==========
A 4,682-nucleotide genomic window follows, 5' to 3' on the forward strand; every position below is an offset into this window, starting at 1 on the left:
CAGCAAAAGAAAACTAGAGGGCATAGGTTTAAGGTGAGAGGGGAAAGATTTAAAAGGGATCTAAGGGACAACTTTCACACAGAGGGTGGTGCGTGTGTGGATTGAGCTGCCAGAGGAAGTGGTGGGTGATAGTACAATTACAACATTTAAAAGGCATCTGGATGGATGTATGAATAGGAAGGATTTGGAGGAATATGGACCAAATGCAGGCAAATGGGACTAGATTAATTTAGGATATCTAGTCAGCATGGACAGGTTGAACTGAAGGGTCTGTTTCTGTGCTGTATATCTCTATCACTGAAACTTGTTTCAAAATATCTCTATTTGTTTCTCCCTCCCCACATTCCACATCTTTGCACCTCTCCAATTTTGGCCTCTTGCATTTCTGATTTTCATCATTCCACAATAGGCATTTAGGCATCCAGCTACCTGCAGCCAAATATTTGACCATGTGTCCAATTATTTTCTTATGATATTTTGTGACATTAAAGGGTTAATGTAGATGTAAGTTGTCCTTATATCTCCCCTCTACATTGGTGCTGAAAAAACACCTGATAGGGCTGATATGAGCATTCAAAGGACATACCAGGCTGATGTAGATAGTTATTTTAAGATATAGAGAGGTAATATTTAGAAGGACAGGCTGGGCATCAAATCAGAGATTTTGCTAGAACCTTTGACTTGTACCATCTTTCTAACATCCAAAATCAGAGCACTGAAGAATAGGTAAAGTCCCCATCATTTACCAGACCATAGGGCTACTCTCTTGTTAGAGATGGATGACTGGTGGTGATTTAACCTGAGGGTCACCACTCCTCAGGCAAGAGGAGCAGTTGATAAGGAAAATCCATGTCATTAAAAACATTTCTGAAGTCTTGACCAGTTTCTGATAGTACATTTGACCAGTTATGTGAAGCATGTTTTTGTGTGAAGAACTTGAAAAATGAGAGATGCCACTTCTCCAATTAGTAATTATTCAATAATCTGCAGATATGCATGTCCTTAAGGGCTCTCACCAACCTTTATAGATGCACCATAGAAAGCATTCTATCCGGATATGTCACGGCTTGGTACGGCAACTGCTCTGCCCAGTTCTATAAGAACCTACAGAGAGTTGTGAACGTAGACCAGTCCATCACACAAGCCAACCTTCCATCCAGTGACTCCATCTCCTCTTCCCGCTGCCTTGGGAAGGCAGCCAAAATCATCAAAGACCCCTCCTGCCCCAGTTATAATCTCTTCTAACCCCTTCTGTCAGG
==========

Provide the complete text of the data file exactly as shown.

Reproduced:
A 4,682-nucleotide genomic window follows, 5' to 3' on the forward strand; every position below is an offset into this window, starting at 1 on the left:
CAGCAAAAGAAAACTAGAGGGCATAGGTTTAAGGTGAGAGGGGAAAGATTTAAAAGGGATCTAAGGGACAACTTTCACACAGAGGGTGGTGCGTGTGTGGATTGAGCTGCCAGAGGAAGTGGTGGGTGATAGTACAATTACAACATTTAAAAGGCATCTGGATGGATGTATGAATAGGAAGGATTTGGAGGAATATGGACCAAATGCAGGCAAATGGGACTAGATTAATTTAGGATATCTAGTCAGCATGGACAGGTTGAACTGAAGGGTCTGTTTCTGTGCTGTATATCTCTATCACTGAAACTTGTTTCAAAATATCTCTATTTGTTTCTCCCTCCCCACATTCCACATCTTTGCACCTCTCCAATTTTGGCCTCTTGCATTTCTGATTTTCATCATTCCACAATAGGCATTTAGGCATCCAGCTACCTGCAGCCAAATATTTGACCATGTGTCCAATTATTTTCTTATGATATTTTGTGACATTAAAGGGTTAATGTAGATGTAAGTTGTCCTTATATCTCCCCTCTACATTGGTGCTGAAAAAACACCTGATAGGGCTGATATGAGCATTCAAAGGACATACCAGGCTGATGTAGATAGTTATTTTAAGATATAGAGAGGTAATATTTAGAAGGACAGGCTGGGCATCAAATCAGAGATTTTGCTAGAACCTTTGACTTGTACCATCTTTCTAACATCCAAAATCAGAGCACTGAAGAATAGGTAAAGTCCCCATCATTTACCAGACCATAGGGCTACTCTCTTGTTAGAGATGGATGACTGGTGGTGATTTAACCTGAGGGTCACCACTCCTCAGGCAAGAGGAGCAGTTGATAAGGAAAATCCATGTCATTAAAAACATTTCTGAAGTCTTGACCAGTTTCTGATAGTACATTTGACCAGTTATGTGAAGCATGTTTTTGTGTGAAGAACTTGAAAAATGAGAGATGCCACTTCTCCAATTAGTAATTATTCAATAATCTGCAGATATGCATGTCCTTAAGGGCTCTCACCAACCTTTATAGATGCACCATAGAAAGCATTCTATCCGGATATGTCACGGCTTGGTACGGCAACTGCTCTGCCCAGTTCTATAAGAACCTACAGAGAGTTGTGAACGTAGACCAGTCCATCACACAAGCCAACCTTCCATCCAGTGACTCCATCTCCTCTTCCCGCTGCCTTGGGAAGGCAGCCAAAATCATCAAAGACCCCTCCTGCCCCAGTTATAATCTCTTCTAACCCCTTCTGTCAGG